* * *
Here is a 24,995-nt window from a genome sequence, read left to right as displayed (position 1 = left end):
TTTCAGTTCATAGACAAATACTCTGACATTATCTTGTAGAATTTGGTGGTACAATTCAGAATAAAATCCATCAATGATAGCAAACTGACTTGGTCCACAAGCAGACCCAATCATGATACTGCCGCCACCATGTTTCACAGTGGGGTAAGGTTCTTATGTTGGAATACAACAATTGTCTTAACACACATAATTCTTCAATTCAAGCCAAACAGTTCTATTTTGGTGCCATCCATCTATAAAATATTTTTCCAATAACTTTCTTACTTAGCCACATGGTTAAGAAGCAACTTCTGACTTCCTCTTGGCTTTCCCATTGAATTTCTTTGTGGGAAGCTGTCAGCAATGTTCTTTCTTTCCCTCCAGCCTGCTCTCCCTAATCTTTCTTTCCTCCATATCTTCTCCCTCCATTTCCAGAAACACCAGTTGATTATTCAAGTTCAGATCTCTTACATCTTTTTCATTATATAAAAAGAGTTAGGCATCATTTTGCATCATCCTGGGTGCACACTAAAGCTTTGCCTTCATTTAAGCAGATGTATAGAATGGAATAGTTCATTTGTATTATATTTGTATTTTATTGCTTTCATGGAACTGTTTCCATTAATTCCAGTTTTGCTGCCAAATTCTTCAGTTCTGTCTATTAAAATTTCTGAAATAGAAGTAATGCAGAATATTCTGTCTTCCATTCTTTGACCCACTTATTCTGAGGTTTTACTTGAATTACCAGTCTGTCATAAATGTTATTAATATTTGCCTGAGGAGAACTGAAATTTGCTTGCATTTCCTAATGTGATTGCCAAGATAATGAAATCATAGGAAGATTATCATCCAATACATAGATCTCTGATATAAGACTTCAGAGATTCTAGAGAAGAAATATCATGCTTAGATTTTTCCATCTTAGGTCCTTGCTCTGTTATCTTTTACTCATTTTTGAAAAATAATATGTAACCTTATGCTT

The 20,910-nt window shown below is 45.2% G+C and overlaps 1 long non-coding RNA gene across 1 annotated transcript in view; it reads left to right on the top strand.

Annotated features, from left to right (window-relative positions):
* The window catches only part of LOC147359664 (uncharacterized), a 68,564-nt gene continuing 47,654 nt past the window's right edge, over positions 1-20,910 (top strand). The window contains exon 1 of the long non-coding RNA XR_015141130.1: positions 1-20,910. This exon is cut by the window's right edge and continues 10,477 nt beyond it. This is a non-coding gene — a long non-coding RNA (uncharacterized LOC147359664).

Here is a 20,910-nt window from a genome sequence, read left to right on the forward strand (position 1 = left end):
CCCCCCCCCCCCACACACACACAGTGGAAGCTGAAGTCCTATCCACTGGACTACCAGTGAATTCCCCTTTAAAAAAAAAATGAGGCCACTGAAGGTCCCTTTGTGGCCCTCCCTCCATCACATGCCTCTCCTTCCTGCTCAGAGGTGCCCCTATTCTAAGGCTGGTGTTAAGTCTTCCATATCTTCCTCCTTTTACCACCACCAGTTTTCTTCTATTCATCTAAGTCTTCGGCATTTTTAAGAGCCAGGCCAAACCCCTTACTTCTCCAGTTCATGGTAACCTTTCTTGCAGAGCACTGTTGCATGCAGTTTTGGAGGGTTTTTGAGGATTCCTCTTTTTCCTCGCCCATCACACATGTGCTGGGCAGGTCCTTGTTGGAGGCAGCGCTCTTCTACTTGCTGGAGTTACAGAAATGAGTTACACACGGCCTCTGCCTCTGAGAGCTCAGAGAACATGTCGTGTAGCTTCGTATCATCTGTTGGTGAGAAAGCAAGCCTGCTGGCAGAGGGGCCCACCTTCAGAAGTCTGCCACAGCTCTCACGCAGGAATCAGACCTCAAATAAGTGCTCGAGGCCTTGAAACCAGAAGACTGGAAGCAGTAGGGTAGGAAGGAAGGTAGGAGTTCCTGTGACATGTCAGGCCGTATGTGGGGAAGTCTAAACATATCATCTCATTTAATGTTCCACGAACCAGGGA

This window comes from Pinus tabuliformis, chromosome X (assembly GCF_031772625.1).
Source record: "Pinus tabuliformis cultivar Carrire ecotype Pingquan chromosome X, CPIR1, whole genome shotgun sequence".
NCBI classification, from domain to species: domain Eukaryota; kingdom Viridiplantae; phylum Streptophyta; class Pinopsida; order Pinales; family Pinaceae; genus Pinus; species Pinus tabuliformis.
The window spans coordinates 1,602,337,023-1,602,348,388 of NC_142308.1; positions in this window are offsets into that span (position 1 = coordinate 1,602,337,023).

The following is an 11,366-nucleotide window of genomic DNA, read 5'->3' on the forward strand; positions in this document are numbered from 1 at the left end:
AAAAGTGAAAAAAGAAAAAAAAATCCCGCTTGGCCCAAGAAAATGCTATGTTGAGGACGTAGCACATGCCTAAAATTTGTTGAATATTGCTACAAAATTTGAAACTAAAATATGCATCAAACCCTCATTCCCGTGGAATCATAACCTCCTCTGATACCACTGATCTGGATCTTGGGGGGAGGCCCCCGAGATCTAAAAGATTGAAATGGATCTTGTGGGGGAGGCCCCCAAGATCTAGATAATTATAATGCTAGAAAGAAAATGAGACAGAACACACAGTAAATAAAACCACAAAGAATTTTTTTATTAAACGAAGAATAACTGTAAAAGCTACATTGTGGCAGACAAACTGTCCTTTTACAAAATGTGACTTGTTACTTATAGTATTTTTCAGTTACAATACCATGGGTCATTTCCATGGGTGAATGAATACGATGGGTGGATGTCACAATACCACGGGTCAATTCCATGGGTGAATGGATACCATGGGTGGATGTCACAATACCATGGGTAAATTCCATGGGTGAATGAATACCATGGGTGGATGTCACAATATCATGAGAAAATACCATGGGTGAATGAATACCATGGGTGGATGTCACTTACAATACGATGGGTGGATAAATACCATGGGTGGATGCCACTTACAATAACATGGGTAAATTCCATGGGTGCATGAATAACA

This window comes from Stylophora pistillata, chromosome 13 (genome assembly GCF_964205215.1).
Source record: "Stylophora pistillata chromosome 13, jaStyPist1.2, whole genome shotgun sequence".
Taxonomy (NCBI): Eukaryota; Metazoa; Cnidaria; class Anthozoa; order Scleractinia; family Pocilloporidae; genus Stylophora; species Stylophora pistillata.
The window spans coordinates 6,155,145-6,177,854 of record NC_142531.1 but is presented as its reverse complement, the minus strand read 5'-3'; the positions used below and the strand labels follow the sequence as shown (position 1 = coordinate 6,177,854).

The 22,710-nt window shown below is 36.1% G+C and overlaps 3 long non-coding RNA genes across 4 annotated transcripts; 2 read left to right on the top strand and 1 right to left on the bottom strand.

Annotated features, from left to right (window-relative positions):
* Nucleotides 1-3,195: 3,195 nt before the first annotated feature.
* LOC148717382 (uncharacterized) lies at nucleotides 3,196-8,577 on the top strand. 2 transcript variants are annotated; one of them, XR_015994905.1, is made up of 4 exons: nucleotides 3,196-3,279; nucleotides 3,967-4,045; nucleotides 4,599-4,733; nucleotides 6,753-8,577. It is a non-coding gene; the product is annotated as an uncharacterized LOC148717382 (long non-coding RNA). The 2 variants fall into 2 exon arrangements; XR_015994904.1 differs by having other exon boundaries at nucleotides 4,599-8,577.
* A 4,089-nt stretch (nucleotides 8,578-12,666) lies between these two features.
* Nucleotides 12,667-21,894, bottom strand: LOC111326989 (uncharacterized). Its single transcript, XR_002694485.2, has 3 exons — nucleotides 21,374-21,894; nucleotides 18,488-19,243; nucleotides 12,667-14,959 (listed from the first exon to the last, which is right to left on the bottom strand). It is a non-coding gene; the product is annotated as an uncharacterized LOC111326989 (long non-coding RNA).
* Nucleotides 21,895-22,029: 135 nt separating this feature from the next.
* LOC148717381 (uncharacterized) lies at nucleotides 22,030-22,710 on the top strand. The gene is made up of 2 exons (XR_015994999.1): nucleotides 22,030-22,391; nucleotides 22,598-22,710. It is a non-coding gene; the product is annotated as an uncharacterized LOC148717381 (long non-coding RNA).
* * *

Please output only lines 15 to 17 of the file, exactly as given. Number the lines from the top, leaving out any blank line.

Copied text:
Source record: "Stylophora pistillata chromosome 13, jaStyPist1.2, whole genome shotgun sequence".
Taxonomy (NCBI): Eukaryota; Metazoa; Cnidaria; class Anthozoa; order Scleractinia; family Pocilloporidae; genus Stylophora; species Stylophora pistillata.
The window spans coordinates 6,155,145-6,177,854 of record NC_142531.1 but is presented as its reverse complement, the minus strand read 5'-3'; the positions used below and the strand labels follow the sequence as shown (position 1 = coordinate 6,177,854).